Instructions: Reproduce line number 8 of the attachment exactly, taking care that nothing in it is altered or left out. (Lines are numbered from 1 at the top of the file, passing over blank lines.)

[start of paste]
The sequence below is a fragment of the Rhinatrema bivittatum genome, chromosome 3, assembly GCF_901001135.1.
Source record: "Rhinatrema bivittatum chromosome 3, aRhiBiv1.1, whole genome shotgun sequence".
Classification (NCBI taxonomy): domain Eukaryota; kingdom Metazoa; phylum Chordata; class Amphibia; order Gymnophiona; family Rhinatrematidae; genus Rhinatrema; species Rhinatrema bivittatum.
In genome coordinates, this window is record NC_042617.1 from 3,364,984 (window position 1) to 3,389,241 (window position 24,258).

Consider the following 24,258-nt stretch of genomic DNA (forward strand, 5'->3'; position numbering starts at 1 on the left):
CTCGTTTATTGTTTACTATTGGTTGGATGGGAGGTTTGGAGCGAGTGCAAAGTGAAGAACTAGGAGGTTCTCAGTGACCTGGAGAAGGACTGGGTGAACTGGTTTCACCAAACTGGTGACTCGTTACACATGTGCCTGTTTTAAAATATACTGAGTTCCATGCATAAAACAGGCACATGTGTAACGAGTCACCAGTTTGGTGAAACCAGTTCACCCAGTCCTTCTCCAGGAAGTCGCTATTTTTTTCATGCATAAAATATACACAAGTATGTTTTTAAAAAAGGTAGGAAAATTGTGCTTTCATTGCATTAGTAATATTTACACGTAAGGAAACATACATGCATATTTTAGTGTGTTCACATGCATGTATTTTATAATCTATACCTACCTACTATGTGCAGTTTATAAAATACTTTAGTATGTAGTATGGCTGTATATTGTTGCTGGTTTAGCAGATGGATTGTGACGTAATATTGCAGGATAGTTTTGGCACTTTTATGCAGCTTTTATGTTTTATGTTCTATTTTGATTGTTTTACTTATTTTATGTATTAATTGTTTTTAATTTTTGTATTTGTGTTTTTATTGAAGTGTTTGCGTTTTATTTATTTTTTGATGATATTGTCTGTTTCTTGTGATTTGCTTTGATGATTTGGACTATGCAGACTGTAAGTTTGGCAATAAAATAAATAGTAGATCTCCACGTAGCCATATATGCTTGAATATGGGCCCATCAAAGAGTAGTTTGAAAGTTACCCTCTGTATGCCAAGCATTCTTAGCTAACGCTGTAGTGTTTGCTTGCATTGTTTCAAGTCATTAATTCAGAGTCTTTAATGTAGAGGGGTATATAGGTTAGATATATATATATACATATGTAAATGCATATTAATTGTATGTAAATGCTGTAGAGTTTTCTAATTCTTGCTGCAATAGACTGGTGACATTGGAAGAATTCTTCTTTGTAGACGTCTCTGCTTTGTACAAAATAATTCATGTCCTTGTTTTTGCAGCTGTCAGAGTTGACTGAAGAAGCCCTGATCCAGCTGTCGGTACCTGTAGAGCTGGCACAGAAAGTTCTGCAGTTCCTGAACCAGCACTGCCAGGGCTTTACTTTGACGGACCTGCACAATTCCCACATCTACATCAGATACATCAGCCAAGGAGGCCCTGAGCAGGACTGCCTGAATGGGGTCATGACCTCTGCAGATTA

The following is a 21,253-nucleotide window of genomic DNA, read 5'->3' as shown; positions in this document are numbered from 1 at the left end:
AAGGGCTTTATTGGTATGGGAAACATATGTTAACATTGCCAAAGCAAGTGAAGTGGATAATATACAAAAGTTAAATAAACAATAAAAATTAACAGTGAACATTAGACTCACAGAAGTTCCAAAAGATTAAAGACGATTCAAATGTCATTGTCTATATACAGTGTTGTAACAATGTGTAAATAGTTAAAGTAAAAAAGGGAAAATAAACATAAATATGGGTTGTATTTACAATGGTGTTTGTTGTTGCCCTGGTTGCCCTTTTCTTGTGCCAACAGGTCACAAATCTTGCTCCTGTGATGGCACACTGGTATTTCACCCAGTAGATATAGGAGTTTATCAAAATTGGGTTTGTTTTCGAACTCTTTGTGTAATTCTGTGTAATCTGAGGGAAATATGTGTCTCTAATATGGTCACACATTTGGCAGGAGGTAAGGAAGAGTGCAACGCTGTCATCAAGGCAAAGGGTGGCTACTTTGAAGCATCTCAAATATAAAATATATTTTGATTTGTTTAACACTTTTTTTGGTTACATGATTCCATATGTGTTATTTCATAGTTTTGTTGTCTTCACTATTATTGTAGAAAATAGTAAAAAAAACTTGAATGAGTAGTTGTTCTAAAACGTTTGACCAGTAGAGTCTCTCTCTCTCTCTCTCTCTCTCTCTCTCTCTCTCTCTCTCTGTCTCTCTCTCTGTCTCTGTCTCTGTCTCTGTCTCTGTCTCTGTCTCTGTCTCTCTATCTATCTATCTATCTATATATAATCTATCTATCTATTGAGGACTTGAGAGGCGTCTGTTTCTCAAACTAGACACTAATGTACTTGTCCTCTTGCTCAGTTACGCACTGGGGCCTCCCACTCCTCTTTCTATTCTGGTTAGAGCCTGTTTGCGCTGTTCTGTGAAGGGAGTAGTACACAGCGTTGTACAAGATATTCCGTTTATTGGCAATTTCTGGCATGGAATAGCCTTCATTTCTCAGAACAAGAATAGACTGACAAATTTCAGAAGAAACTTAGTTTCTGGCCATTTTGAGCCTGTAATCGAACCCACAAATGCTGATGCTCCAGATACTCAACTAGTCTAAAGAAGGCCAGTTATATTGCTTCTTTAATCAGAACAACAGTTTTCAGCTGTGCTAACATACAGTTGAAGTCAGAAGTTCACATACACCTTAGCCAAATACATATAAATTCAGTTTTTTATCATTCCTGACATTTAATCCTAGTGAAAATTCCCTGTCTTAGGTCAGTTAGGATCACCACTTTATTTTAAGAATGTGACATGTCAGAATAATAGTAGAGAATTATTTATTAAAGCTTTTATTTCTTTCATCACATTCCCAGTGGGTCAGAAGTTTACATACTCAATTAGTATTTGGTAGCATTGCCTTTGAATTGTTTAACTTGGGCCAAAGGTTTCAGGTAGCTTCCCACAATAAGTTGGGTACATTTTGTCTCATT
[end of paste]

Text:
AAGGGCTTTATTGGTATGGGAAACATATGTTAACATTGCCAAAGCAAGTGAAGTGGATAATATACAAAAGTTAAATAAACAATAAAAATTAACAGTGAACATTAGACTCACAGAAGTTCCAAAAGATTAAAGACGATTCAAATGTCATTGTCTATATACAGTGTTGTAACAATGTGTAAATAGTTAAAGTAAAAAAGGGAAAATAAACATAAATATGGGTTGTATTTACAATGGTGTTTGTTGTTGCCCTGGTTGCCCTTTTCTTGTGCCAACAGGTCACAAATCTTGCTCCTGTGATGGCACACTGGTATTTCACCCAGTAGATATAGGAGTTTATCAAAATTGGGTTTGTTTTCGAACTCTTTGTGTAATTCTGTGTAATCTGAGGGAAATATGTGTCTCTAATATGGTCACACATTTGGCAGGAGGTAAGGAAGAGTGCAACGCTGTCATCAAGGCAAAGGGTGGCTACTTTGAAGCATCTCAAATATAAAATATATTTTGATTTGTTTAACACTTTTTTTGGTTACATGATTCCATATGTGTTATTTCATAGTTTTGTTGTCTTCACTATTATTGTAGAAAATAGTAAAAAAAACTTGAATGAGTAGTTGTTCTAAAACGTTTGACCAGTAGAGTCTCTCTCTCTCTCTCTCTCTCTCTCTCTCTCTCTCTCTCTCTGTCTCTCTCTCTGTCTCTGTCTCTGTCTCTGTCTCTGTCTCTGTCTCTGTCTCTCTATCTATCTATCTATCTATATATAATCTATCTATCTATTGAGGACTTGAGAGGCGTCTGTTTCTCAAACTAGACACTAATGTACTTGTCCTCTTGCTCAGTTACGCACTGGGGCCTCCCACTCCTCTTTCTATTCTGGTTAGAGCCTGTTTGCGCTGTTCTGTGAAGGGAGTAGTACACAGCGTTGTACAAGATATTCCGTTTATTGGCAATTTCTGGCATGGAATAGCCTTCATTTCTCAGAACAAGAATAGACTGACAAATTTCAGAAGAAACTTAGTTTCTGGCCATTTTGAGCCTGTAATCGAACCCACAAATGCTGATGCTCCAGATACTCAACTAGTCTAAAGAAGGCCAGTTATATTGCTTCTTTAATCAGAACAACAGTTTTCAGCTGTGCTAACATACAGTTGAAGTCAGAAGTTCACATACACCTTAGCCAAATACATATAAATTCAGTTTTTTATCATTCCTGACATTTAATCCTAGTGAAAATTCCCTGTCTTAGGTCAGTTAGGATCACCACTTTATTTTAAGAATGTGACATGTCAGAATAATAGTAGAGAATTATTTATTAAAGCTTTTATTTCTTTCATCACATTCCCAGTGGGTCAGAAGTTTACATACTCAATTAGTATTTGGTAGCATTGCCTTTGAATTGTTTAACTTGGGCCAAAGGTTTCAGGTAGCTTCCCACAATAAGTTGGGTACATTTTGTCTCATT